Marsh Marigold: An Overlooked Early Spring Flower

Marsh MarigoldIt seems to me that as soon as a flower proves that it has no problem surviving in a particular climate, someone slaps the label “wildflower”. To we snobbish gardeners, being a wildflower is like being the trailer park beauty queen. All the boys want her number but nobody is taking her to the party. Such is the case with the marsh marigold.

The marsh marigold, or cowslip as it’s known to its close friends, is a wildflower. Technically, as the name would imply, marsh marigolds grow in marshy areas. Most descriptions of it would imply that they will only grow in consistently wet and shady areas, but from personal experience, I can honesty state these things will grow anywhere except severe drought.

It grows beautifully all over my yard and my neighbor’s yard (which is where I snitched them from to begin with). It grows best where the ground is consistently wet and the light is shady, but there are many areas where it only gets marsh like conditions for a few weeks per year. The rest of the year, the conditions are dry with normal rainfall providing the water. As a matter of fact, my neighbor has theirs up on a mound that could not possibly stay wet all year.

Marsh marigolds bloom in early spring and are done blooming by late spring. After that, their dark green, ruffled heart shaped leaves make a great ground cover for the remainder of the year. From what I can tell, they are evergreen. So even in the winter months, they add a nice green color to an otherwise drab winter.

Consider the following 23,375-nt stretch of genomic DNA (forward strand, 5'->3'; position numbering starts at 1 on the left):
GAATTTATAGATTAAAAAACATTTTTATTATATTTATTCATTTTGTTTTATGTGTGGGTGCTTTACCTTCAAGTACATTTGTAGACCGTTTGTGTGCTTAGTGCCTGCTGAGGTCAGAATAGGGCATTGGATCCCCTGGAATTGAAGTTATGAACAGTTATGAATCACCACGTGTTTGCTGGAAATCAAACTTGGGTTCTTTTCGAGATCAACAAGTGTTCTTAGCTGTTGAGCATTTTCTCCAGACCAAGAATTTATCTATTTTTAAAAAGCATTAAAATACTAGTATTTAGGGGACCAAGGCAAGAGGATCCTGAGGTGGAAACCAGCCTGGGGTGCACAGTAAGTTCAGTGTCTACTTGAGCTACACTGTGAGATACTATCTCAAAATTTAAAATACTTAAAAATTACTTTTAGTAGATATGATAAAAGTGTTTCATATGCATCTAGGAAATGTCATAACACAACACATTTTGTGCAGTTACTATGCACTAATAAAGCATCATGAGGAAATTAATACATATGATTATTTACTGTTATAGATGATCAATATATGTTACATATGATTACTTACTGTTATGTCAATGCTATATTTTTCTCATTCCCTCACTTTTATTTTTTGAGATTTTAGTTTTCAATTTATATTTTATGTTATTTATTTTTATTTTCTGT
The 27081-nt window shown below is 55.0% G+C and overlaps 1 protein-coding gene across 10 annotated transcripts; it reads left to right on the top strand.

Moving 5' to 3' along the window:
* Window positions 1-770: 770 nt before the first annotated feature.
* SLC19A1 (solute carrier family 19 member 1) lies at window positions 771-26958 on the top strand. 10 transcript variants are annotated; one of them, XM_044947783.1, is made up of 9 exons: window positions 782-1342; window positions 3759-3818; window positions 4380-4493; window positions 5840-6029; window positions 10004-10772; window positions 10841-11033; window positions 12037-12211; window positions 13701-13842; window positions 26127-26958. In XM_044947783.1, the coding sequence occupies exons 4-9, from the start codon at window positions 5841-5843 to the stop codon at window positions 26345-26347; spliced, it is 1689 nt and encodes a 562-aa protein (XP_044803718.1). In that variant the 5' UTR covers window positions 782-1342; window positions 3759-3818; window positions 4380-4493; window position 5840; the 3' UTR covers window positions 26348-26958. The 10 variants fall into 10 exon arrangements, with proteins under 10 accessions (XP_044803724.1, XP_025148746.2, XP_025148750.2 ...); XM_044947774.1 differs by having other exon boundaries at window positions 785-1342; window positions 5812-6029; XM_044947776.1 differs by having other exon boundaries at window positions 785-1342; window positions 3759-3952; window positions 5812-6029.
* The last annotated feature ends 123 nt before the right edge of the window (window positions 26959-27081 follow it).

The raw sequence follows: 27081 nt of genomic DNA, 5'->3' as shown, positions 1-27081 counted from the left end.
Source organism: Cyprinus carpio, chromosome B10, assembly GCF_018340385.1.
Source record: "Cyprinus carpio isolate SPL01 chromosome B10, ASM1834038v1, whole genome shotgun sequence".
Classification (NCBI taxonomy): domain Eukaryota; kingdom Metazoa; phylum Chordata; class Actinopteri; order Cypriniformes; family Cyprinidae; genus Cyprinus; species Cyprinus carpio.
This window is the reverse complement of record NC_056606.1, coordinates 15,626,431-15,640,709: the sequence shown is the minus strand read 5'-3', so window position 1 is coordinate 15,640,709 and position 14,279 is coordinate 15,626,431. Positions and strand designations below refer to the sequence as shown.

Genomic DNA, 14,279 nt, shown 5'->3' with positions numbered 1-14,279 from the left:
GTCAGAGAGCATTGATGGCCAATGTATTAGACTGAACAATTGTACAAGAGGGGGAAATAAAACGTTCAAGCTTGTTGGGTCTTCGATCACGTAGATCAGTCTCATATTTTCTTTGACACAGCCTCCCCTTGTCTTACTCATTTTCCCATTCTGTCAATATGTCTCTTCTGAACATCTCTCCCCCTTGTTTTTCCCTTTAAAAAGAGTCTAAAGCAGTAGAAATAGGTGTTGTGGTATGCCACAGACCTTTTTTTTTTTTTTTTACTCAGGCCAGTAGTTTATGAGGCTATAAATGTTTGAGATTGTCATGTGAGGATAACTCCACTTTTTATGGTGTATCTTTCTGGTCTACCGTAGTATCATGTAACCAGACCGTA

The flowers are yellow and are family to buttercups. It has knock-off petals that look like the petals you would pay big bucks for but in fact they are really petaloid sepals.

Best of all, when the rest of the garden is still trying to decide if it is safe to come out yet, marsh marigolds are dotting the world with little yellow spots of sunshine.

The real problem is that they are easy. Easy flowers just don’t get the respect that they should. The gardeners all talk about how great those wildflowers are but your big box nursery just would not approve of that kind of “wildflower” relationship.

6 thoughts on “Marsh Marigold: An Overlooked Early Spring Flower
  1. You could have found better photos to link too 🙂

    I do state that the wild Marsh Marigold I display won’t tolerate dry conditions. That’s been my experience with the wild Caltha palustris I’ve grown. I also note that the wild variety don’t last – even in the wild the plants go dormant in soil that remains very moist. Garden varieties I have no experience with – they may be much better suited to a garden through selective breeding.

    Best to warn people off from attempting to plant these wild ones where the soil does get dry, especially for long periods of time. The thing about shade is it helps retain soil moisture. Often when the ground is not baked in the sun the soil retains enough moisture. Dry (to me) means no moisture in the soil – Often people will consider soil as dry when it is in fact not. Moist doesn’t mean your hand will get damp/wet when feeling the soil, plants can pick up water long after that point.